Intraventricular Hemorrhage

  • Intraventricular hemorrhage (IVH) is bleeding inside or around the ventricles—spaces in the brain that contain the protective cerebral spinal fluid.

    • IVH is most common in premature babies, especially babies weighing less than three pounds, five ounces.
    • Nearly all IVH occurs within the first three days of life.
    • It's not clear why IVH occurs.

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    Boston Children's Hospital 
    300 Longwood Avenue
    Boston MA 02115
     617-355-8076
     fax: 617-730-0902


  • What is intraventricular hemorrhage (IVH)?

    IVH is bleeding inside or around the ventricles—spaces in the brain that contain the cerebral spinal fluid. Bleeding in the brain can put pressure on the nerve cells and damage them. If the nerve cells are severely damaged, it can result in irreversible brain injury.

    IVH is often described in four grades, depending on the amount of bleeding:

    • grade one—bleeding occurs just in a small area of the ventricles
    • grade two—bleeding also occurs inside the ventricles
    • grade three—ventricles are enlarged by the blood
    • grade four—bleeding also occurs in the brain tissues around the ventricles.

    Grades one and two are most common and occur in about three-quarters of babies with IVH. Grades three and four are more serious and may result in long-term brain injury to the baby. Hydrocephalus—too much cerebral spinal fluid in the brain—may develop after severe IVH.

    What causes IVH?

    It's not clear why IVH occurs but it is thought that it may result from of a lack of oxygen to the brain, due to a difficult or traumatic birth, or from complications after delivery. Bleeding can occur because blood vessels in a premature baby's brain are very fragile and easily rupture. Babies with respiratory problems or other complications of prematurity are more likely to have IVH.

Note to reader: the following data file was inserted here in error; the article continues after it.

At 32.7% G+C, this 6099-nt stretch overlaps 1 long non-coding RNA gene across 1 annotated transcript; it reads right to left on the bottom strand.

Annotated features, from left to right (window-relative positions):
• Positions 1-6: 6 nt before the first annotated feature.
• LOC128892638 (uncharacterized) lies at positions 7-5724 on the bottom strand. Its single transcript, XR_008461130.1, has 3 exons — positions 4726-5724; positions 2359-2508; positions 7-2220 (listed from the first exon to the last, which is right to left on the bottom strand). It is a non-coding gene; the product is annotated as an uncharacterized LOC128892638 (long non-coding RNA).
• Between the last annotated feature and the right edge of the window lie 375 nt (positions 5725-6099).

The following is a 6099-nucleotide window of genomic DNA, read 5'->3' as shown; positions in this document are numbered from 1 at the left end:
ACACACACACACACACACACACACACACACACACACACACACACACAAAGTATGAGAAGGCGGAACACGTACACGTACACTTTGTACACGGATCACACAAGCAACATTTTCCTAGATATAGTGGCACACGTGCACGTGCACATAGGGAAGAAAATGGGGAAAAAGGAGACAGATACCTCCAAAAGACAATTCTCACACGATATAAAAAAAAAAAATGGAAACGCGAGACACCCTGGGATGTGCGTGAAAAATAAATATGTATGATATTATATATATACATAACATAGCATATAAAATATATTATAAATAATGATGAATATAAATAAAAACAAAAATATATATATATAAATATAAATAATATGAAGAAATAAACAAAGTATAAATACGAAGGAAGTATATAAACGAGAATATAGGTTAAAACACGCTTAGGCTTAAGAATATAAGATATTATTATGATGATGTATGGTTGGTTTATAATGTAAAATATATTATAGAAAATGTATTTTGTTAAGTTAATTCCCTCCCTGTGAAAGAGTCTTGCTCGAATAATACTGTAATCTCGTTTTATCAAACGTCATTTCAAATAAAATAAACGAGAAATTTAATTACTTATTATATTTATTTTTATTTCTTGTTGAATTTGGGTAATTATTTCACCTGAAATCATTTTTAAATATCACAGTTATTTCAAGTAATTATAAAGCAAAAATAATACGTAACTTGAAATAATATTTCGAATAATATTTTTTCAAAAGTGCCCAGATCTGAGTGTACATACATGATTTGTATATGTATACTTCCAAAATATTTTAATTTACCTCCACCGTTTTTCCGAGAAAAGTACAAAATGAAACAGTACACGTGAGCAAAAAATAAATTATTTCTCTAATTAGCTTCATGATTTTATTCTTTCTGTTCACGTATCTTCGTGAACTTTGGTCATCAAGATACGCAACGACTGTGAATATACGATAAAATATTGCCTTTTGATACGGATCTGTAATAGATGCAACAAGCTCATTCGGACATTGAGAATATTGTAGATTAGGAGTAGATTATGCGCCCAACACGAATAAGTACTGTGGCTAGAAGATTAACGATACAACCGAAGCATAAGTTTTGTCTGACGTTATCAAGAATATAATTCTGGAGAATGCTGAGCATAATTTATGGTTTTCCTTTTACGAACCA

Common symptoms of IVH include:

    • apnea and bradycardia (stopping breathing and low heart rate)
    • pale or blue coloring
    • weak suck
    • high-pitched cry
    • seizures
    • swelling or bulging of the fontanelles, the "soft spots" between the bones of the baby's head
    • anemia (low blood count)
  • Your child's doctor may recommend a cranial ultrasound, which uses sound waves to create a picture, to diagnose IVH and measure the amount of bleeding.

  • Unfortunately, there's no specific treatment for IVH, except to treat any other health problems that may worsen the condition. Although care of sick and premature babies has advanced greatly, it's not possible to prevent IVH from occurring. However, giving medications (called corticosteroids) to mothers who are at risk of early delivery has been shown to lower the risk of IVH in the baby. These steroids are often given to women between 24 and 34 weeks gestation.

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